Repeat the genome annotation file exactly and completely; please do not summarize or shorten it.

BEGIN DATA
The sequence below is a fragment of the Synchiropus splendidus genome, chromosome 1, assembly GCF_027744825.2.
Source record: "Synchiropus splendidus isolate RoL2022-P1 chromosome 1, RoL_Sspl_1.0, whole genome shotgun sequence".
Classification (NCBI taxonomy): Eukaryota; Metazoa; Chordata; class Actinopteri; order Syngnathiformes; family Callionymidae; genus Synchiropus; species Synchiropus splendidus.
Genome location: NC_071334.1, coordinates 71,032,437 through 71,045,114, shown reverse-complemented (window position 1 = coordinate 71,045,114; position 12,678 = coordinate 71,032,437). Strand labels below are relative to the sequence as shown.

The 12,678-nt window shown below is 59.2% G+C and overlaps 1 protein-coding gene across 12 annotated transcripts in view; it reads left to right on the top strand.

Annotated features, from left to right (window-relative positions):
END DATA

The sequence below is a fragment of the Synchiropus splendidus genome, chromosome 1, assembly GCF_027744825.2.
Source record: "Synchiropus splendidus isolate RoL2022-P1 chromosome 1, RoL_Sspl_1.0, whole genome shotgun sequence".
Classification (NCBI taxonomy): Eukaryota; Metazoa; Chordata; class Actinopteri; order Syngnathiformes; family Callionymidae; genus Synchiropus; species Synchiropus splendidus.
Genome location: NC_071334.1, coordinates 71,032,437 through 71,045,114, shown reverse-complemented (window position 1 = coordinate 71,045,114; position 12,678 = coordinate 71,032,437). Strand labels below are relative to the sequence as shown.

The 12,678-nt window shown below is 59.2% G+C and overlaps 1 protein-coding gene across 12 annotated transcripts in view; it reads left to right on the top strand.

Annotated features, from left to right (window-relative positions):